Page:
This now famous lens is a very cheap and basic CCTV lens that can be bought for very little on ebay and with an adapter can be fitted to Micro 4/3 and Sony NEX cameras among others. It's unusual for a CCTV lens in that it casts an image large to cover the APS-C sensor in the Sony NEX although originally it was intended to work with much smaller sensors hence the "interesting" rendering around the edge of the frame.

The obvious appeal of this lens is a combination of the cheap price, the fast maximum aperture and the fact that even in a world where adapting manual focus lenses has become popular it's still something a bit different!

A modified version of this design is sold by SLR Magic and I once wrote a blog entry criticizing SLR Magic because like many I assumed the lens was simply plucked off the mass production line and sold at a huge mark up however after speaking to Andrew at SLR Magic it was explained to me that some changes are made to the lens both cosmetically and optically so whilst this lens and the SLR Magic version share the same ancestry the SLR Magic version is, in theory, a superior lens so the results of this review do not apply to the SLR Magic lens.

How this lens compares to the SLR Magic version in terms of image quality I do not know and some people claim to see no tangible difference but if you want to avoid the risks of poor quality control it might be a better choice as a "luxury" version and of course it also has a native mount fitted from the factory so you won't have to endure the hassle and even potential risks of buying an adapter. If this sounds appealing to you then I would suggest you buy the SLR Magic version. If, on the other hand you get a kick out of doing things as cheaply as possible you may be interested in buying the basic Fujian version!

Build quality and finish:

Well it starts off well in as much as the lens is made from metal but it's not very well finished and the rubber grips for the focus and aperture rings are terrible. The focus ring is somewhat gritty and the aperture ring tends to stick if you turn it hard against the internal stop. If this was an expensive lens I would be disappointed but it's not an expensive lens by a long shot and when the price is put into consideration it's not that bad, the finish is poor but it's a fairly solid lump of metal so I'm not going to be too hard on it!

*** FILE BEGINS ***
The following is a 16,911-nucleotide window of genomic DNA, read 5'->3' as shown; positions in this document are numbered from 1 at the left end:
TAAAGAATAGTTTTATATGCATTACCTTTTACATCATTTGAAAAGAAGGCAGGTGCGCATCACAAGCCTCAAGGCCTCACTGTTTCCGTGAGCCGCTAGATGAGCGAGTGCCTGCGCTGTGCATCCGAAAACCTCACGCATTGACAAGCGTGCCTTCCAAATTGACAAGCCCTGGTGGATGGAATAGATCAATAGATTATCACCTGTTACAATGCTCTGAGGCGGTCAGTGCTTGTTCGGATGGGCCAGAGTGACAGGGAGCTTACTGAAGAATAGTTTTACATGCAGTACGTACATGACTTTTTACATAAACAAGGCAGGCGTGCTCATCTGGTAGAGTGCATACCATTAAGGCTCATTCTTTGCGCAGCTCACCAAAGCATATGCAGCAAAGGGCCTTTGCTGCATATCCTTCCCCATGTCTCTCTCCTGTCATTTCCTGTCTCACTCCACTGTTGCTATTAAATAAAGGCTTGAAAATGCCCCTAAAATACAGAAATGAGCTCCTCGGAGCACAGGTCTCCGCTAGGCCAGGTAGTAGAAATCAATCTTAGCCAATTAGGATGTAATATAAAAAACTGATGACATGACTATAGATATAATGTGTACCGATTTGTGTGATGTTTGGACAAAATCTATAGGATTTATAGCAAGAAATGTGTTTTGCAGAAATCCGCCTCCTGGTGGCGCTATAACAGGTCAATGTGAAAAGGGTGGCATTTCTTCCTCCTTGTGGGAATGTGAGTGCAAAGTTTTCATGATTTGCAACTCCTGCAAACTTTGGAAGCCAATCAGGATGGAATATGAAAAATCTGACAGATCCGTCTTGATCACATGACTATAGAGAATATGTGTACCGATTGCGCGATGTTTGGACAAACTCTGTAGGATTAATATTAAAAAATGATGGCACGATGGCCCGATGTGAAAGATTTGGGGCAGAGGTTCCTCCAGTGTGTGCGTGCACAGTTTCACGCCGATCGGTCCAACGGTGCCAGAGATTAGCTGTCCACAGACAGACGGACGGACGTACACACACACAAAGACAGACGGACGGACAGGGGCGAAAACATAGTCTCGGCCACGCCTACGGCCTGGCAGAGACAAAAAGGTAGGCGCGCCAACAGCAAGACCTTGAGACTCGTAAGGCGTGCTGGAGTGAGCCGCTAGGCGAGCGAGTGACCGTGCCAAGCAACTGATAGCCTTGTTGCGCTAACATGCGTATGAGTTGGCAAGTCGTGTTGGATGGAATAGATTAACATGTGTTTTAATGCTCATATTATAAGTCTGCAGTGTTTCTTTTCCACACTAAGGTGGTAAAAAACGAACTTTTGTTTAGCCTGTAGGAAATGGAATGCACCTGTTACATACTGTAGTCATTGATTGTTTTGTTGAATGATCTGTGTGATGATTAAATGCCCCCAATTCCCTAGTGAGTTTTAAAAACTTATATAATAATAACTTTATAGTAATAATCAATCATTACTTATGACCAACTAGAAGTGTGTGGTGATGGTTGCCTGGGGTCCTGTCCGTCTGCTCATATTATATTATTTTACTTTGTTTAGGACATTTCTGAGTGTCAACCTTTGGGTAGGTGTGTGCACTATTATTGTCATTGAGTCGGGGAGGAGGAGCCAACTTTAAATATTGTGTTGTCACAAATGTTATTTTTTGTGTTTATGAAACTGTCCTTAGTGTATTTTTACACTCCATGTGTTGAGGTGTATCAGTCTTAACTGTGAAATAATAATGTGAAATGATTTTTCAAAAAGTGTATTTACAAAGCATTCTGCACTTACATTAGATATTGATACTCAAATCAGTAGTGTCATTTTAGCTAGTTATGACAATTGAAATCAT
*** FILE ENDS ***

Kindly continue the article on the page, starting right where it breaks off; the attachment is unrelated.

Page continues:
Image Quality:

Interesting is the operative word with this lens, you are initially greeted with a tiny circle of sharpness in the centre of the frame that just refuses to grow no matter how much you close the aperture! The sharp part gets sharper on stopping down but does not increase across the frame! There's a very extreme case of field curvature going on which tricks some people into thinking the lens cannot be focused on objects towards the edges of the frame when it can, it's just that the field curvature is so bad that you simply cannot have the centre and edge of the frame in the same plane of focus no matter what! Even when taking a photo of a brick wall you cannot have uniform sharpness across the frame at any aperture, this is related to the fact that the lens was only designed to give a flat plane of focus on sensors much much smaller than those in digital cameras.